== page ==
[Skip to Content]
[Skip to Content Landing]
Article
July 1980

Acute Intermittent Porphyria in a 15-Year-Old West Indian Girl

Arch Intern Med. 1980;140(7):988-989. doi:10.1001/archinte.1980.00040020988033
Abstract

To the Editor.—  We present a case of acute intermittent porphyria (AIP) or Swedish porphyria in a 15-year-old West Indian girl of mixed black (mother) and East Indian (father) parentage. Most commonly seen in people from northern Europe, AIP has been thought to be extremely rare in the black person1 and, to the best of our knowledge and after a thorough search of the literature, we believe this to be the first documented case of AIP in a West Indian. Extensive vagus nerve involvement producing aphonia and pulmonary edema was another unusual feature of this case.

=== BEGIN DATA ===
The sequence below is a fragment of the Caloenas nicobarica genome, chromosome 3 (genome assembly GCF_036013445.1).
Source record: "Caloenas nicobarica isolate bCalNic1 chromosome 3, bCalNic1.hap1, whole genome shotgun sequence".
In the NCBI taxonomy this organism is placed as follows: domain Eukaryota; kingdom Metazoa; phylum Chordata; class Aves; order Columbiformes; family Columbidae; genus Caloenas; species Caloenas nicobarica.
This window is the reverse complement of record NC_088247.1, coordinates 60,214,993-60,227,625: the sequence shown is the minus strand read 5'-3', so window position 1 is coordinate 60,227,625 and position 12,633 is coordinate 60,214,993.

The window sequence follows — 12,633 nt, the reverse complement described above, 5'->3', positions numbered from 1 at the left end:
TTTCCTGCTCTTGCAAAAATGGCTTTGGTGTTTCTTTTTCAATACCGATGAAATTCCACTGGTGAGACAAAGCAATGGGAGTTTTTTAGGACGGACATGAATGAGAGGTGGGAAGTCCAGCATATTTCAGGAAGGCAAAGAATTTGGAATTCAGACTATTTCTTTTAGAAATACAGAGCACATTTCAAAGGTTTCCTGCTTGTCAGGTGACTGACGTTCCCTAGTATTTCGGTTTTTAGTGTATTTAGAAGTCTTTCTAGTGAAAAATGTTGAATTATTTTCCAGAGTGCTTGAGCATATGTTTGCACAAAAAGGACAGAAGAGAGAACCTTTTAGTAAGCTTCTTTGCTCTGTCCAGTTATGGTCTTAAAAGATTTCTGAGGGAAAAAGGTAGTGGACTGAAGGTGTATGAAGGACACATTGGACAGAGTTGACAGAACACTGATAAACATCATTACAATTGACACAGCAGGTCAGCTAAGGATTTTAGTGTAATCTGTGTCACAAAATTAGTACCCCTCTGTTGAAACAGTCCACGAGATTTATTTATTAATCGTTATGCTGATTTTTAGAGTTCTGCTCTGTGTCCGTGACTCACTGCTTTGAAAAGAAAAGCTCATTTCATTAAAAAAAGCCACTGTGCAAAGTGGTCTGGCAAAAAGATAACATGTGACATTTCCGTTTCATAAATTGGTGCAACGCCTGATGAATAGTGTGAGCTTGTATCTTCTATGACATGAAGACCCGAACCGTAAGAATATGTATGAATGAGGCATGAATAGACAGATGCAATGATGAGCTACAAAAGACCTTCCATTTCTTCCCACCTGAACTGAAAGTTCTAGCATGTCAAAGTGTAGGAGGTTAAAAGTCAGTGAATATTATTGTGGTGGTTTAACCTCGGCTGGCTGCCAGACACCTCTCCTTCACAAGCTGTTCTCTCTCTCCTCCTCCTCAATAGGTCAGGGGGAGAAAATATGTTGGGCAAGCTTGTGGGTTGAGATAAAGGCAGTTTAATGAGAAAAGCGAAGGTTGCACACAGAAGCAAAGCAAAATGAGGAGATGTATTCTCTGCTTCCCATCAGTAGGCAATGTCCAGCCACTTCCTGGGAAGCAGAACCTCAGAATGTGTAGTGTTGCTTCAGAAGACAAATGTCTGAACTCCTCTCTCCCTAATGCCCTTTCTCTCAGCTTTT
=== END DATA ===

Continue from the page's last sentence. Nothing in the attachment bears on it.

Report of a Case.—  A previously healthy girl was admitted to the hospital with a three-day history of headache, colicky abdominal pain, vomiting, constipation, and limb pain. Physical examination was not remarkable except for generalized abdominal tenderness. The patient's temperature on admission was 37.8 °C; pulse, 96 beats per minute; respiration rate, 24/ minute; blood pressure, 100/70

×